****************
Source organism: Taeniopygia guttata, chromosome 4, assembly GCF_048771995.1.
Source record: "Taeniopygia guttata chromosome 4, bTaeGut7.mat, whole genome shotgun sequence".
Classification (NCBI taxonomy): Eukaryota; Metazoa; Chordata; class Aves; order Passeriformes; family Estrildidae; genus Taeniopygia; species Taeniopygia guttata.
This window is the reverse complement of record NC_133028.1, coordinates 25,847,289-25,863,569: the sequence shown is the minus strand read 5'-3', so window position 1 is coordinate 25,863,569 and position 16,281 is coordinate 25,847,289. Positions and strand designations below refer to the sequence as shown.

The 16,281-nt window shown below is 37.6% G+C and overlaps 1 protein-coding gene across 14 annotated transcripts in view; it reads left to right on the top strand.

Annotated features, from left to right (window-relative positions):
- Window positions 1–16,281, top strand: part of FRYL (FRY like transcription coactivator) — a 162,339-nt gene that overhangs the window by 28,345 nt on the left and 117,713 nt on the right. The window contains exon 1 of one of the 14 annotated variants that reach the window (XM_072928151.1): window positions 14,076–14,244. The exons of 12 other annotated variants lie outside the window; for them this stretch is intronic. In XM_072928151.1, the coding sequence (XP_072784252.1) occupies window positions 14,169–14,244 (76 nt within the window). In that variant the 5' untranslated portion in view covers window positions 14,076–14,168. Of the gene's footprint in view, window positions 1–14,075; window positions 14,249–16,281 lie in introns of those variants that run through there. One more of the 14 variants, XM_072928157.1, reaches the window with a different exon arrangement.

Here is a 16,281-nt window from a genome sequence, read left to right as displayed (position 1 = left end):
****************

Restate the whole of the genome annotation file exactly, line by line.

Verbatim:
Source organism: Taeniopygia guttata, chromosome 4, assembly GCF_048771995.1.
Source record: "Taeniopygia guttata chromosome 4, bTaeGut7.mat, whole genome shotgun sequence".
Classification (NCBI taxonomy): Eukaryota; Metazoa; Chordata; class Aves; order Passeriformes; family Estrildidae; genus Taeniopygia; species Taeniopygia guttata.
This window is the reverse complement of record NC_133028.1, coordinates 25,847,289-25,863,569: the sequence shown is the minus strand read 5'-3', so window position 1 is coordinate 25,863,569 and position 16,281 is coordinate 25,847,289. Positions and strand designations below refer to the sequence as shown.

The 16,281-nt window shown below is 37.6% G+C and overlaps 1 protein-coding gene across 14 annotated transcripts in view; it reads left to right on the top strand.

Annotated features, from left to right (window-relative positions):
- Window positions 1–16,281, top strand: part of FRYL (FRY like transcription coactivator) — a 162,339-nt gene that overhangs the window by 28,345 nt on the left and 117,713 nt on the right. The window contains exon 1 of one of the 14 annotated variants that reach the window (XM_072928151.1): window positions 14,076–14,244. The exons of 12 other annotated variants lie outside the window; for them this stretch is intronic. In XM_072928151.1, the coding sequence (XP_072784252.1) occupies window positions 14,169–14,244 (76 nt within the window). In that variant the 5' untranslated portion in view covers window positions 14,076–14,168. Of the gene's footprint in view, window positions 1–14,075; window positions 14,249–16,281 lie in introns of those variants that run through there. One more of the 14 variants, XM_072928157.1, reaches the window with a different exon arrangement.

Here is a 16,281-nt window from a genome sequence, read left to right as displayed (position 1 = left end):